Even by their usual standards, the Brewers are young. Seven of their eight projected everyday position players are 28 or younger, including likely new starters
The Brewers finished next-to-last in the National League in ERA in 2009, and Peterson, formerly the pitching coach of the A's and Mets, was brought in to help get their staff back to a point where they can compete for a playoff spot in a division headlined by the Cardinals and their co-aces,
While the Brewers don't boast the young nucleus Peterson was able to work with in Oakland -- the "Big Three" of
Hard as it may be to believe, the Brewers' All-Star first baseman is still only 25. What may be even harder to believe for Brewers fans is that he could be nearing the end of his tenure in Milwaukee. Though Fielder won't be eligible for free agency until after the 2011 season, the Brewers have already begun discussing signing their cornerstone slugger to a long-term deal. But if the talks -- and the team -- fall apart, it isn't an impossibility that he could be moved during this season. No matter how long he stays, the Brewers had best capitalize on having a hitter like Fielder in their lineup. In 2009, he finished first in the National League in RBIs, second in home runs and OPS and fourth in walks.
Edmonds didn't play anywhere in the major leagues in 2009, sitting out the season after playing for the Cubs and Padres in 2008. The Brewers were familiar with him from his many years in the National League Central, mostly with the Cardinals, and were intrigued by his ability to balance their lineup and give them a left-handed bat off the bench, but they've found that he brought his gold glove, or what's left of it, with him, too. "He hasn't lost a step defensively," said Macha. "It's nice to have a guy with his experience and the intelligence with which he plays." It doesn't hurt to have a guy who brings his wealth of knowledge, either, which he has been sharing with his fellow outfielders, particularly the newly-acquired Gomez. Brewers people have raved this spring about Edmonds' still-noteworthy speed and his ability to compensate for any lack of quickness by getting excellent jumps and taking the proper routes to balls.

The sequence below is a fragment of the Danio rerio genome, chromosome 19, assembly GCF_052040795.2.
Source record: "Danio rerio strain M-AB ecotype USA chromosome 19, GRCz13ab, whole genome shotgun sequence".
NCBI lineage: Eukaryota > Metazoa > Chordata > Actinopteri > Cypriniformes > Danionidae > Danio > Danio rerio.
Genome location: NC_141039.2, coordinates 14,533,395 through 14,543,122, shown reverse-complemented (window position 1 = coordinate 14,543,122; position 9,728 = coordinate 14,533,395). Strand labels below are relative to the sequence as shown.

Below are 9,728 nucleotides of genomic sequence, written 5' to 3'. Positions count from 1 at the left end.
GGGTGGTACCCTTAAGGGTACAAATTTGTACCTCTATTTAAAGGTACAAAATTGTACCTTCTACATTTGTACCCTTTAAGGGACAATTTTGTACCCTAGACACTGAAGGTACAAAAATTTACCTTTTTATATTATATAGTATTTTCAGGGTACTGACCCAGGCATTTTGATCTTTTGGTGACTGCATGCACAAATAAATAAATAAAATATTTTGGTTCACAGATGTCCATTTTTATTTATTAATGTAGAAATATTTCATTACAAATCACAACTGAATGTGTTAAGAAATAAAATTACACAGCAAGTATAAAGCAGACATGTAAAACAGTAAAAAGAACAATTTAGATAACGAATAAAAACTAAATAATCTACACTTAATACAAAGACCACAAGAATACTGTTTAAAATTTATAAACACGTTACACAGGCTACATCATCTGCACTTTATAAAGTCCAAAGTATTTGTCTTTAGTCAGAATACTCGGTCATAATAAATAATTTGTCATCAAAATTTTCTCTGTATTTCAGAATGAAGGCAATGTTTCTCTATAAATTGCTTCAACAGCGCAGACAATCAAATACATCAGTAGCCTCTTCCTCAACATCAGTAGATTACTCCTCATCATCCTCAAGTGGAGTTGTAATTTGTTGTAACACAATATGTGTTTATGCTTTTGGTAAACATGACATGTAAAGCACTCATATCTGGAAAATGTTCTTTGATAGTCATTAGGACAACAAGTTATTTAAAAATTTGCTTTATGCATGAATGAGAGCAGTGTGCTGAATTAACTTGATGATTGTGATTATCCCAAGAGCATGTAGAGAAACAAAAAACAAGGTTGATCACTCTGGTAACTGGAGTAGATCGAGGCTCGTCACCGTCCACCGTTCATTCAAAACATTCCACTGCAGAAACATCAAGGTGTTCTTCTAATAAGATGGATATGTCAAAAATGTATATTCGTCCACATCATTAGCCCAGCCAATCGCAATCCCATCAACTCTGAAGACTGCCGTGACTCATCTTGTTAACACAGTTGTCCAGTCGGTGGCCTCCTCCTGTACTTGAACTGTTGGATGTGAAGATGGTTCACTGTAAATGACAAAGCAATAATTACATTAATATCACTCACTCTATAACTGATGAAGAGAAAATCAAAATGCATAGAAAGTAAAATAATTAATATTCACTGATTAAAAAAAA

The love affair Brewers fans once had with
Perhaps never has a check-swing been as anticipated as it was this spring, but when Weeks started to go around and held up during a game this spring, the Brewers brass breathed a sigh of relief. "That's always a good sign for how your wrist is healing," said Macha. "His is fine." It wasn't last year, when Weeks played only 37 games after tearing his wrist. When he was hurt on May 17, the Brewers were eight games over .500 and in first place in the NL Central. Though they remained competitive in the division for the rest of the first half, they couldn't sustain their impressive play when he was out and their hopes of returning to the postseason for a second straight year were never realized. Weeks has been better than ever this spring, batting .306 with a .424 on-base percentage, numbers which would easily be a career-high for the former No. 2 overall pick from the 2003 draft.